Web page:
The international community had seemingly accepted the naked reality of the Taliban victory, but determined to use its powerful leverage to prevent Taliban from enforcing the rule that was promulgated by them during their watch between 1996- 2001. Afghanistan was then an abysmal model of repressive regime led by obscurantists’ lot. It was also the bastion of international terrorists’ hordes and their outfits with the mission to launch a holy war (Jihad) against the rest of the world.

The world was well aware of the pre-9/11 period when international terrorist organisations and international terrorists affiliated to al-Qaeda found safe haven in the country to plan and execute terrorists’ attacks around the world including 9/11 in New York triggering the military intervention of the USA and the resultant ousting of the Taliban government. The international community today is susceptible of the return of the same type of rule and therefore will be reluctant to extend recognition to the Talban government if it is not inclusive, broad based carrying the support of the overwhelming majority of the Afghan people.

The international community wanted guarantees from Taliban of not harboring terrorist outfits in the country like in the past. The world also want that the new regime must not stop girls from going to school and the women empowerment should continue. Taliban leadership in its first media encounter has given categorical assurance to the international community that they are new Taliban with an amenable worldview that will address the concerns of the international community as per Sharia law.

There is some comfort level among the leaders of the world as Talban announced general amnesty seeking no revenge, women to continue to work, girls would not be stopped from going to schools, freedom of media as per Sharia, and most importantly they would not allow Afghanistan soil to be used against other countries. The international community had taken this announcement at its face value and would wait to see if they fulfill their commitments to their earnest or fall back to their obscurantist and regressive rule.

The biggest and immediate challenge for the Taliban government will be the obtaining of the recognition of the countries of the world to their government. Many important countries may surely withhold it making it contingent upon Taliban implementing their commitments entailing the formation of broad-based government, guaranteeing women participation and representation in national affairs, fundamental rights to the people including freedom of media and protection of minorities. The recognition issue is of paramount importance for the Taliban leadership because its acquisition may address the legitimacy problem of Taliban government that came to power at gun point. Also, legitimacy may surely give fillip to the newly formed government to consolidate its position within the country and beyond. However, denial of it by the US led allies or considerable delay in rendering recognition by the world, may surely be problematic for the new regime leading to its isolation with unintended dire consequences. The resultant isolation may surely bite the new dispensation both inwardly and outwardly in equal measure. It may seriously endanger the very basis of whole dispensation of Taliban with “existential threat” looming larger as US president aptly stated in the recent past.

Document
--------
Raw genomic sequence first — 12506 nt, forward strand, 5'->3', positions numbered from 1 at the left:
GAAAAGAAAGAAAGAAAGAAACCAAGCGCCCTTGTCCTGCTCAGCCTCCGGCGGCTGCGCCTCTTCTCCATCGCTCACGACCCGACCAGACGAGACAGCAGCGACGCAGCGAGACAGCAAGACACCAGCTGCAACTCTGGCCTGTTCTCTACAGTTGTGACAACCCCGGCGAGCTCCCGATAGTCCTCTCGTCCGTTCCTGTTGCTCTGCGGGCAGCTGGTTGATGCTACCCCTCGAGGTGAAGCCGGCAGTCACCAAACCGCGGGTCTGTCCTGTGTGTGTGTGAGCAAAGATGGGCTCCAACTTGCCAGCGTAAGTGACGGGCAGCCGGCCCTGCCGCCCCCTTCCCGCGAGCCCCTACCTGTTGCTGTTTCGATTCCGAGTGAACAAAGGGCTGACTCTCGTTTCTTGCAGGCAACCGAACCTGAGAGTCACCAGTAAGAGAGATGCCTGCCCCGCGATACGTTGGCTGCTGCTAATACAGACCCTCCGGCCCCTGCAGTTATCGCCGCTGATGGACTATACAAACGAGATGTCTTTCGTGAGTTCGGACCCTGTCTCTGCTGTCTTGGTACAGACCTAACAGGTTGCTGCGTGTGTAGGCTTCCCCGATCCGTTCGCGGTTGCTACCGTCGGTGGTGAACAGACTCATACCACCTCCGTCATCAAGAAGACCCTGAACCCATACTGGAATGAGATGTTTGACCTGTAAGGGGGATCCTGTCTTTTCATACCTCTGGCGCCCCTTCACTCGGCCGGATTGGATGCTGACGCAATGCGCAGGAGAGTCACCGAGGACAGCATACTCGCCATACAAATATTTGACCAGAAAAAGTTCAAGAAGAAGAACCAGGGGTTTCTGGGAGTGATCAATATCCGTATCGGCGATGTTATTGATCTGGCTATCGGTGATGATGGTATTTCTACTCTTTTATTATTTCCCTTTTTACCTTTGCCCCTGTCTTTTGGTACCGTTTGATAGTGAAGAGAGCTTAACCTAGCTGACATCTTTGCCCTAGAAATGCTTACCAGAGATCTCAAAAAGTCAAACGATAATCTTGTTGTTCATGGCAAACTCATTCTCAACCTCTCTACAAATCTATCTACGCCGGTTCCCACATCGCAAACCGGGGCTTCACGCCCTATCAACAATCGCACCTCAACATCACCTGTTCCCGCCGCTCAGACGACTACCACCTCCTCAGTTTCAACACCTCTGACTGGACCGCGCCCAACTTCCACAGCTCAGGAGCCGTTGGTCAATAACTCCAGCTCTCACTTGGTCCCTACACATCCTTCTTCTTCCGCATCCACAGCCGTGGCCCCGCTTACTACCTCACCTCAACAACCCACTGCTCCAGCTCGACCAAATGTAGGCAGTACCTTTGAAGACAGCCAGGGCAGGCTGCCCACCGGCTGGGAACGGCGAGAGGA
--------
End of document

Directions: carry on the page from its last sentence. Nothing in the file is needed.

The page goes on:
The international donors and the international financial institutions will not come forward to extend financial assistance to the Taliban government while the recognition issue remains hanging in the air. New government when formed will be in dire need to get huge amount of money to build the country’s sick economy to improve the quality of life of the Afghan people to improve its standing among the masses. Without opening the wallets and hearts of the international community, the Afghan people may certainly be facing appalling miseries making the Taliban government increasingly unpopular rendering it redundant, worthless, archaic and obsolete.

The resultant backlash may force the people to take to the streets raising their voice against “Emirate “because hungry people are angry people with no-bars-hold when their subsistence is at stake. The tyranny of poverty and miseries perpetrated by the new alienated regime may surely prove as catalytic to overcome the fear of Taliban. They are already protesting against the “Talibnisation” of the country by replacing the flag of Taliban with the national flag -- the emerging symbol of resistance. The world may witness stunning peoples’ victory that may draw closer if Taliban resort to suppression and persecution against the people languishing under the piles of miseries and abject poverty.

muhammadshaheedi@yahoo.com